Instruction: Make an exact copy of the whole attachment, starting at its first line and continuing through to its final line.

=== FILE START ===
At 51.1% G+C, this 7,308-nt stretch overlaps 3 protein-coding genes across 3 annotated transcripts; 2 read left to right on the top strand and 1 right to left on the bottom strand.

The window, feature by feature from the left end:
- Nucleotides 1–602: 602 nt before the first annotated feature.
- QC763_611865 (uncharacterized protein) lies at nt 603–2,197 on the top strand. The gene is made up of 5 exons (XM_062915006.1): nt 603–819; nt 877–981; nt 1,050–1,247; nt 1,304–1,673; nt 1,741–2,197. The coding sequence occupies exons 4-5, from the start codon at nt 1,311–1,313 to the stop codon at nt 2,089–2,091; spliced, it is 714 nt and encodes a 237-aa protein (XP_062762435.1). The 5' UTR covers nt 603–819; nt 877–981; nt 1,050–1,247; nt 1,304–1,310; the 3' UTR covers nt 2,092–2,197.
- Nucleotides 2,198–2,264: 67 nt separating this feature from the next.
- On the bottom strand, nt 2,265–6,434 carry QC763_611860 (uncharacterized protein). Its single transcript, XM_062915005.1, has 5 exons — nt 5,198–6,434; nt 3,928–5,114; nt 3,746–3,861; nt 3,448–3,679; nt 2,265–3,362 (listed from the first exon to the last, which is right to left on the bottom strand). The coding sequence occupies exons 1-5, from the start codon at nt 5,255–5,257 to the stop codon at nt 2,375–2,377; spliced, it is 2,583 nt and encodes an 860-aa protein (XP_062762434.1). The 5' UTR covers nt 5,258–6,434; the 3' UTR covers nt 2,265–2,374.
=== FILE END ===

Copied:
At 51.1% G+C, this 7,308-nt stretch overlaps 3 protein-coding genes across 3 annotated transcripts; 2 read left to right on the top strand and 1 right to left on the bottom strand.

The window, feature by feature from the left end:
- Nucleotides 1–602: 602 nt before the first annotated feature.
- QC763_611865 (uncharacterized protein) lies at nt 603–2,197 on the top strand. The gene is made up of 5 exons (XM_062915006.1): nt 603–819; nt 877–981; nt 1,050–1,247; nt 1,304–1,673; nt 1,741–2,197. The coding sequence occupies exons 4-5, from the start codon at nt 1,311–1,313 to the stop codon at nt 2,089–2,091; spliced, it is 714 nt and encodes a 237-aa protein (XP_062762435.1). The 5' UTR covers nt 603–819; nt 877–981; nt 1,050–1,247; nt 1,304–1,310; the 3' UTR covers nt 2,092–2,197.
- Nucleotides 2,198–2,264: 67 nt separating this feature from the next.
- On the bottom strand, nt 2,265–6,434 carry QC763_611860 (uncharacterized protein). Its single transcript, XM_062915005.1, has 5 exons — nt 5,198–6,434; nt 3,928–5,114; nt 3,746–3,861; nt 3,448–3,679; nt 2,265–3,362 (listed from the first exon to the last, which is right to left on the bottom strand). The coding sequence occupies exons 1-5, from the start codon at nt 5,255–5,257 to the stop codon at nt 2,375–2,377; spliced, it is 2,583 nt and encodes an 860-aa protein (XP_062762434.1). The 5' UTR covers nt 5,258–6,434; the 3' UTR covers nt 2,265–2,374.